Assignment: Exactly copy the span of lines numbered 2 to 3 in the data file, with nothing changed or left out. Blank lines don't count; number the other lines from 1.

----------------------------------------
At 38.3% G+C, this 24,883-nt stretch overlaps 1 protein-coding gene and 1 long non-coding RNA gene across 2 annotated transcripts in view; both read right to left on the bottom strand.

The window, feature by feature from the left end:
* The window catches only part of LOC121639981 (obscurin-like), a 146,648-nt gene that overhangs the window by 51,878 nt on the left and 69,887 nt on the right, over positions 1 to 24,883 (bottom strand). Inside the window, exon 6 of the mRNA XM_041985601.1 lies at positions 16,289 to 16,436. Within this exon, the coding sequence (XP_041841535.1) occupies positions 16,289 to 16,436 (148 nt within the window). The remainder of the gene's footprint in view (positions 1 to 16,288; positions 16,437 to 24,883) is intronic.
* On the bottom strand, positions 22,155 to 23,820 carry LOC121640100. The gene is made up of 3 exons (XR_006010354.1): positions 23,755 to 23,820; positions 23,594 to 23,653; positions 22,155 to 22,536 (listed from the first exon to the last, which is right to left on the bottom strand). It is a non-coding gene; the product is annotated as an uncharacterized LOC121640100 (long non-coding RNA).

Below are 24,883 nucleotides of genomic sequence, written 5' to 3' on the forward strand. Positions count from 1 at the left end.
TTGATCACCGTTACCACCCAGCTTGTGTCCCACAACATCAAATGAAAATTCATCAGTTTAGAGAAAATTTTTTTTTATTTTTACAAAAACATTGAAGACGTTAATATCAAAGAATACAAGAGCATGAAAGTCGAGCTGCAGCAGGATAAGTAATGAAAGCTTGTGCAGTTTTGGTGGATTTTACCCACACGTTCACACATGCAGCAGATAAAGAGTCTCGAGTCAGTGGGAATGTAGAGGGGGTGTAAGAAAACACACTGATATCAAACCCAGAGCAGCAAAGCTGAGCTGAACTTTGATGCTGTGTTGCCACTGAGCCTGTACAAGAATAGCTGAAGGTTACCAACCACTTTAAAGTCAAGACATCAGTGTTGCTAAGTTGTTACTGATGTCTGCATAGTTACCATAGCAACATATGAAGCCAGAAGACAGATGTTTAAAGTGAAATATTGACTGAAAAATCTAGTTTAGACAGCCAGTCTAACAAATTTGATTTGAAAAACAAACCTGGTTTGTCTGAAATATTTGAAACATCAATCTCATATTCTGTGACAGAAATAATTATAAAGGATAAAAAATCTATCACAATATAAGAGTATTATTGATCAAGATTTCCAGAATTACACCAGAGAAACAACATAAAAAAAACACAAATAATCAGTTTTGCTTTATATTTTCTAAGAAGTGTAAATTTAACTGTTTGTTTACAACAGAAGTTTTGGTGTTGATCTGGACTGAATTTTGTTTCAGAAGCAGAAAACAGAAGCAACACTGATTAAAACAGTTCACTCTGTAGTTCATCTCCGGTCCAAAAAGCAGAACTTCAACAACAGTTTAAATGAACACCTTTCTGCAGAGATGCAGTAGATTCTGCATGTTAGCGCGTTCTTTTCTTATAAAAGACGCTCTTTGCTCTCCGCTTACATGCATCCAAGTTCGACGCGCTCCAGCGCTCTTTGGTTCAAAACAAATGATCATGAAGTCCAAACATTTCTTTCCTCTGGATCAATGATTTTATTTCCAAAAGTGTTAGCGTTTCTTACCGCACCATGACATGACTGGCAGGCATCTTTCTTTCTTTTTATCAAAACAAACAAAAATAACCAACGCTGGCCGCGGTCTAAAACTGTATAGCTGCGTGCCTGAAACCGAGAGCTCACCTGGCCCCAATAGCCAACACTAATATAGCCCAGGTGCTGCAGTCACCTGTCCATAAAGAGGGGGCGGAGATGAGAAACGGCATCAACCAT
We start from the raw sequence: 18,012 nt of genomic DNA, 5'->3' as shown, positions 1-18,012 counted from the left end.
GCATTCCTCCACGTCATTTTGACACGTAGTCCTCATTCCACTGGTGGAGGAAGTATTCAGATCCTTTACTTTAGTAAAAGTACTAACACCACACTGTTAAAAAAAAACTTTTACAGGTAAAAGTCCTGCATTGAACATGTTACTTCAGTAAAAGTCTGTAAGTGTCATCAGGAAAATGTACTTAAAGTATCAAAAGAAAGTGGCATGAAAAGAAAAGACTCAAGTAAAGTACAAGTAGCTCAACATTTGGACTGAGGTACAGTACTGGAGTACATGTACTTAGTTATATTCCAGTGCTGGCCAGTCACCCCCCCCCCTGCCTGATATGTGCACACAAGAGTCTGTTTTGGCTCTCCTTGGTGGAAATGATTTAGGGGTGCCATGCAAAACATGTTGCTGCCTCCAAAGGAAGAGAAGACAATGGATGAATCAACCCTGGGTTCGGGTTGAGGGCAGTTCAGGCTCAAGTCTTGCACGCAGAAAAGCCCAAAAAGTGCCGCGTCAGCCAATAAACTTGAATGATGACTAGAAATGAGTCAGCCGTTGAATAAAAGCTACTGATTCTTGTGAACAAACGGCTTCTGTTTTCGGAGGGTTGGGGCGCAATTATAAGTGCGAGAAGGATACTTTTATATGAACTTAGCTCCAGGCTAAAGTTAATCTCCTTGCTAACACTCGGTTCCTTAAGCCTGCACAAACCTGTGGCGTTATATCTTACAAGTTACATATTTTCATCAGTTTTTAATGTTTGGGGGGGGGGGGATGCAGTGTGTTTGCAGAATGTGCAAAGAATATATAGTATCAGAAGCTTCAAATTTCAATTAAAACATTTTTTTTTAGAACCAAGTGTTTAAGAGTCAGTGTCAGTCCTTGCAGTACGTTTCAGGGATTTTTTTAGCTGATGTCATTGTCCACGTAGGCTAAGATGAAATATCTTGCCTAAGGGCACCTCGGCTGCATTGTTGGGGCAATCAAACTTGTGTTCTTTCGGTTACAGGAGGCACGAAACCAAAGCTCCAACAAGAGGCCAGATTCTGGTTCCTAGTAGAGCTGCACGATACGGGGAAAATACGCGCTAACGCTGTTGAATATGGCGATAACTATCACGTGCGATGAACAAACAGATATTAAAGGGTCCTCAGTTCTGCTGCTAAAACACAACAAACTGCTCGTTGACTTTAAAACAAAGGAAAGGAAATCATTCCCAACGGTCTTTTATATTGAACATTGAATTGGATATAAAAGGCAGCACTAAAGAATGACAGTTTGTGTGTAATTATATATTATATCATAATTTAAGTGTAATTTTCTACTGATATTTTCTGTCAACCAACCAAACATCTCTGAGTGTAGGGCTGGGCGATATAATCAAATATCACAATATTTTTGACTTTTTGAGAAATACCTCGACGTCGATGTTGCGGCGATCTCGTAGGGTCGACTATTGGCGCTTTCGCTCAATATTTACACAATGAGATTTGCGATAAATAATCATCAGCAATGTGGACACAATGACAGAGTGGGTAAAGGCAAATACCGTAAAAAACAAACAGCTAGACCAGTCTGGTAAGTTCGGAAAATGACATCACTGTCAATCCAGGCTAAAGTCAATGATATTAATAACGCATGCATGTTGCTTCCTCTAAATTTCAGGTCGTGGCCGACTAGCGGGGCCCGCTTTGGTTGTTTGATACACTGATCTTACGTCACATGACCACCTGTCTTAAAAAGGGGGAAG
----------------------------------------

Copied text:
The window, feature by feature from the left end:
* The window catches only part of LOC121639981 (obscurin-like), a 146,648-nt gene that overhangs the window by 51,878 nt on the left and 69,887 nt on the right, over positions 1 to 24,883 (bottom strand). Inside the window, exon 6 of the mRNA XM_041985601.1 lies at positions 16,289 to 16,436. Within this exon, the coding sequence (XP_041841535.1) occupies positions 16,289 to 16,436 (148 nt within the window). The remainder of the gene's footprint in view (positions 1 to 16,288; positions 16,437 to 24,883) is intronic.